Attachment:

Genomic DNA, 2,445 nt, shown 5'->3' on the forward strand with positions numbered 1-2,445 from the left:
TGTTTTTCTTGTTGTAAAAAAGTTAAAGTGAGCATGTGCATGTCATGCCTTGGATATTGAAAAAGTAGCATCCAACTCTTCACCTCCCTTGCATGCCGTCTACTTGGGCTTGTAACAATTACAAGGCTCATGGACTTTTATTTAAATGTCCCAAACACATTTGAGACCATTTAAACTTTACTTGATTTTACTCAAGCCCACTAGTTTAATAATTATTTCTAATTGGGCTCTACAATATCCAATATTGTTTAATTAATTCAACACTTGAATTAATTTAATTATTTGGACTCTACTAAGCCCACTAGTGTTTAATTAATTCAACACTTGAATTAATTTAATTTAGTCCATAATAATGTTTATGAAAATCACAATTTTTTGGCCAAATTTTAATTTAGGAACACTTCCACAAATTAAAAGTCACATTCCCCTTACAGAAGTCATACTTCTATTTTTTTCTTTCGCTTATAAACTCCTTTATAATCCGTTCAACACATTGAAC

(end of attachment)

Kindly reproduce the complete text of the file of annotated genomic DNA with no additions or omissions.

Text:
Genomic DNA, 2,445 nt, shown 5'->3' on the forward strand with positions numbered 1-2,445 from the left:
TGTTTTTCTTGTTGTAAAAAAGTTAAAGTGAGCATGTGCATGTCATGCCTTGGATATTGAAAAAGTAGCATCCAACTCTTCACCTCCCTTGCATGCCGTCTACTTGGGCTTGTAACAATTACAAGGCTCATGGACTTTTATTTAAATGTCCCAAACACATTTGAGACCATTTAAACTTTACTTGATTTTACTCAAGCCCACTAGTTTAATAATTATTTCTAATTGGGCTCTACAATATCCAATATTGTTTAATTAATTCAACACTTGAATTAATTTAATTATTTGGACTCTACTAAGCCCACTAGTGTTTAATTAATTCAACACTTGAATTAATTTAATTTAGTCCATAATAATGTTTATGAAAATCACAATTTTTTGGCCAAATTTTAATTTAGGAACACTTCCACAAATTAAAAGTCACATTCCCCTTACAGAAGTCATACTTCTATTTTTTTCTTTCGCTTATAAACTCCTTTATAATCCGTTCAACACATTGAAC